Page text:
All three use the same drivetrain, though the engine in the base Saturn has only a single exhaust and five fewer horsepower, 270 vs. 275. A base GMC Acadia tips the scales at 4,800 pounds, so adequate rather than strong acceleration better be good enough.

All three have a rocker switch on the gear shift knob that can be used to manually shift the transmission. Precisely, it's an "electronic range selector," you you select the highest permissible gear ratio and the transmission selects among the rest. The largest problem with this system is that the transmission doesn't react quickly to inputs via this rocker.

On the other hand, the Acadia SLT I drove had the optional head-up display (HUD). This feature, which I highly recommend, isn't available on the Buick and Saturn. It projects vehicle speed, engine rpm, the selected top gear, and other information onto the windshield in such a way that it appears to be floating over the leading edge of the hood. As a result, it's possible to keep one's eyes on the road and on valuable information at the time. This can be especially valuable when tacking twisty roads in a sports car, but I'd still want it in a vehicle like the Acadia. The HUD's tach and gear indicator made it much easier to decide when to manually shift the transmission in (relatively) spirited driving.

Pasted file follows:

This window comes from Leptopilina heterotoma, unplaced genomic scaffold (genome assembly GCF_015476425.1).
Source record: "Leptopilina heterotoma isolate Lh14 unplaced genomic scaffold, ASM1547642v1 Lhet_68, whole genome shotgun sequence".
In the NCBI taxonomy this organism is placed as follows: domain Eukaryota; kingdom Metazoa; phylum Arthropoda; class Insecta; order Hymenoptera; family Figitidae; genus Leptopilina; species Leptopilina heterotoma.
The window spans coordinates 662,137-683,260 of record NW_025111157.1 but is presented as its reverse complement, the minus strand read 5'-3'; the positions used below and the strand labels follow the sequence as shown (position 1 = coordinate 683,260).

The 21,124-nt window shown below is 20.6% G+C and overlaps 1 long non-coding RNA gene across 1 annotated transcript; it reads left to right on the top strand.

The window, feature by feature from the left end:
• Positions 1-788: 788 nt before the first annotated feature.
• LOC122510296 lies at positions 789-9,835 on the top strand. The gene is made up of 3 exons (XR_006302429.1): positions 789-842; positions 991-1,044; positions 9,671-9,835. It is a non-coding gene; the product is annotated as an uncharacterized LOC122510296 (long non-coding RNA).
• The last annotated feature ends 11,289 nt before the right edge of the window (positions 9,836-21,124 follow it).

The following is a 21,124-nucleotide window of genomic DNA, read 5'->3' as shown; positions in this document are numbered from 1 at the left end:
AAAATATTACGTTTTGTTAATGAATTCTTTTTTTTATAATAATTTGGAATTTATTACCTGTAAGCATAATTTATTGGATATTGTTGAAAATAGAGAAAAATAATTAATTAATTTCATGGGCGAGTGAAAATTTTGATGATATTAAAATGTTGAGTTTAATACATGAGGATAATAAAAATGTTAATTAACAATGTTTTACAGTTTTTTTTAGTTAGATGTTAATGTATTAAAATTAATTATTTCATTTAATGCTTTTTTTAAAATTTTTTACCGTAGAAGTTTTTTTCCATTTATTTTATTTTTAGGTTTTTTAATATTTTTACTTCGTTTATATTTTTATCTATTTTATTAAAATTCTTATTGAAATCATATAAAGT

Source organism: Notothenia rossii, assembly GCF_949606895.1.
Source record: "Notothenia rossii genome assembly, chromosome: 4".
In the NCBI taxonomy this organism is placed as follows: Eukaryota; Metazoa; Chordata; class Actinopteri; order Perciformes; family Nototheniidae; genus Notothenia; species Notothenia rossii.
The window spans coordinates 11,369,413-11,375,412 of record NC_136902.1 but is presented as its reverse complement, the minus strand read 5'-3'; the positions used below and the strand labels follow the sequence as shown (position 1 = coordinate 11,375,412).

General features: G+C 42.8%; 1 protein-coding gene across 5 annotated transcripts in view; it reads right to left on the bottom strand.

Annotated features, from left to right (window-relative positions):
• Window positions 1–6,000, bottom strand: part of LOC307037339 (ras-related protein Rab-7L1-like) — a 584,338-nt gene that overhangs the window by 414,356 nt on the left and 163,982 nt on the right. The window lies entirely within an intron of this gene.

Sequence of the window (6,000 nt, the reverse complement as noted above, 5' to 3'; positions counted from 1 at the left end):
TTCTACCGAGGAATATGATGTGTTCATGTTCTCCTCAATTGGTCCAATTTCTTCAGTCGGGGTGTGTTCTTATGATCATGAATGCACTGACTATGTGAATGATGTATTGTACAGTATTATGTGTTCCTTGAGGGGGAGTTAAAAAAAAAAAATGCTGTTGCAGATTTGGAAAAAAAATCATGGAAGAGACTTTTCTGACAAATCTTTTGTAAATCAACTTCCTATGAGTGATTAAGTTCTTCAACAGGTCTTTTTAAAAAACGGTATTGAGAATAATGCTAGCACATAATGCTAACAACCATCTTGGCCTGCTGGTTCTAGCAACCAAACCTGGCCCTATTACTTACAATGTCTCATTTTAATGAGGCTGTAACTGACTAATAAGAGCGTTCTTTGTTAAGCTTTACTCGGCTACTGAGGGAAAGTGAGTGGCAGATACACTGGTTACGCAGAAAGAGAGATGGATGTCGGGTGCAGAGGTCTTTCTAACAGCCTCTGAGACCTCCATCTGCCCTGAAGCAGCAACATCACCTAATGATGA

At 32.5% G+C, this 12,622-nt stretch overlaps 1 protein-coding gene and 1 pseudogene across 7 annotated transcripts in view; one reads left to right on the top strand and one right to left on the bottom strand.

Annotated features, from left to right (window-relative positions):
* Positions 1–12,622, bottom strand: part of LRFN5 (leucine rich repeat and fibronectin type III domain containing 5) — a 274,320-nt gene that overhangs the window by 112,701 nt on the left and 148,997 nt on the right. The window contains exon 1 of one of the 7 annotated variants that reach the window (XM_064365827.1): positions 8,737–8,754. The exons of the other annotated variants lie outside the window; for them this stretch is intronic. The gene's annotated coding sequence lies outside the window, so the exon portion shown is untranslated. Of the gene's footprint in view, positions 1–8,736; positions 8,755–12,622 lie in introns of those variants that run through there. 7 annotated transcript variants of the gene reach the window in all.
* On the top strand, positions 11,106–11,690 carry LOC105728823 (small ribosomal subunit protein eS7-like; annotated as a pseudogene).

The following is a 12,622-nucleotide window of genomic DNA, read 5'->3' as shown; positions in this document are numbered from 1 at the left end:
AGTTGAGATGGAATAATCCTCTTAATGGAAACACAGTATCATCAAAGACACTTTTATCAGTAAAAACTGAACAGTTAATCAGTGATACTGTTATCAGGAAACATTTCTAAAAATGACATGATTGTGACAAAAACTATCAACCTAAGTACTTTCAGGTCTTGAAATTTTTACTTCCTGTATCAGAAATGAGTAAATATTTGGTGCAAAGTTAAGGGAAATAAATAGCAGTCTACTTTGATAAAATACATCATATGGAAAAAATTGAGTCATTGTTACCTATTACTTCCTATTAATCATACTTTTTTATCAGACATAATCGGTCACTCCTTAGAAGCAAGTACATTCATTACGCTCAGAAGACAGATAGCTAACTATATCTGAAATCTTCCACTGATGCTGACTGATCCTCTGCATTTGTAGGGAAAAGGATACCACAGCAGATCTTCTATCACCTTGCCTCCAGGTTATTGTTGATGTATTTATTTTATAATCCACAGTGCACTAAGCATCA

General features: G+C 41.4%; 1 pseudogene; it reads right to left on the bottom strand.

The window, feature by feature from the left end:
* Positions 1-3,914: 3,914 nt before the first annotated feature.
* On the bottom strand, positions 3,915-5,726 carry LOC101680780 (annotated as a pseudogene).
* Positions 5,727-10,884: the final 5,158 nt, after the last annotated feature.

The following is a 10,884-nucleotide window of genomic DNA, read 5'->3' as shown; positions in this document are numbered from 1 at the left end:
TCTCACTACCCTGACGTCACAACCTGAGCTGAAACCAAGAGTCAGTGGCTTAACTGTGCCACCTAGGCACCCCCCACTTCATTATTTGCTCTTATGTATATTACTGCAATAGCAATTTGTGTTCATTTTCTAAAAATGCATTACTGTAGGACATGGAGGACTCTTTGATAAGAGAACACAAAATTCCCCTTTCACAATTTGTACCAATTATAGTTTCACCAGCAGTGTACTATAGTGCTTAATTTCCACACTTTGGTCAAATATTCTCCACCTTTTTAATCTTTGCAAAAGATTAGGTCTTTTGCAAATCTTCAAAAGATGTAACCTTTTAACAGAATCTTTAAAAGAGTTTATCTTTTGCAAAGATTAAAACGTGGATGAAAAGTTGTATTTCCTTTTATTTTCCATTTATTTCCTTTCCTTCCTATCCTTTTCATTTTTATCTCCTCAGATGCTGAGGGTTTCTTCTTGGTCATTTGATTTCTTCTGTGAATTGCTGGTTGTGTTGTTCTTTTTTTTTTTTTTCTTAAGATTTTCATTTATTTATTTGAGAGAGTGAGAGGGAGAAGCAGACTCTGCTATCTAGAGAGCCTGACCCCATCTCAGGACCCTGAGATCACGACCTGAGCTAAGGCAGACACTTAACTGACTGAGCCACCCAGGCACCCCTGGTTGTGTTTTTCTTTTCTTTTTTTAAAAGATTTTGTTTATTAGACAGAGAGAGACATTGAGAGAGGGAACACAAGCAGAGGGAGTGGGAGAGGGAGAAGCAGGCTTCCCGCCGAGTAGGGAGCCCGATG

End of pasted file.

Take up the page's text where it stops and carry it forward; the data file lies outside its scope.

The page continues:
The GMC Acadia's suspension tuning is identical to the Saturn Outlook's and a bit more taut than the Buick's. As much as I personally put a high priority on handling, the Buick's suspension struck me as offering the best balance between handling and ride quality. The Buick doesn't handle quite as sharply as the other two, but rides considerably better.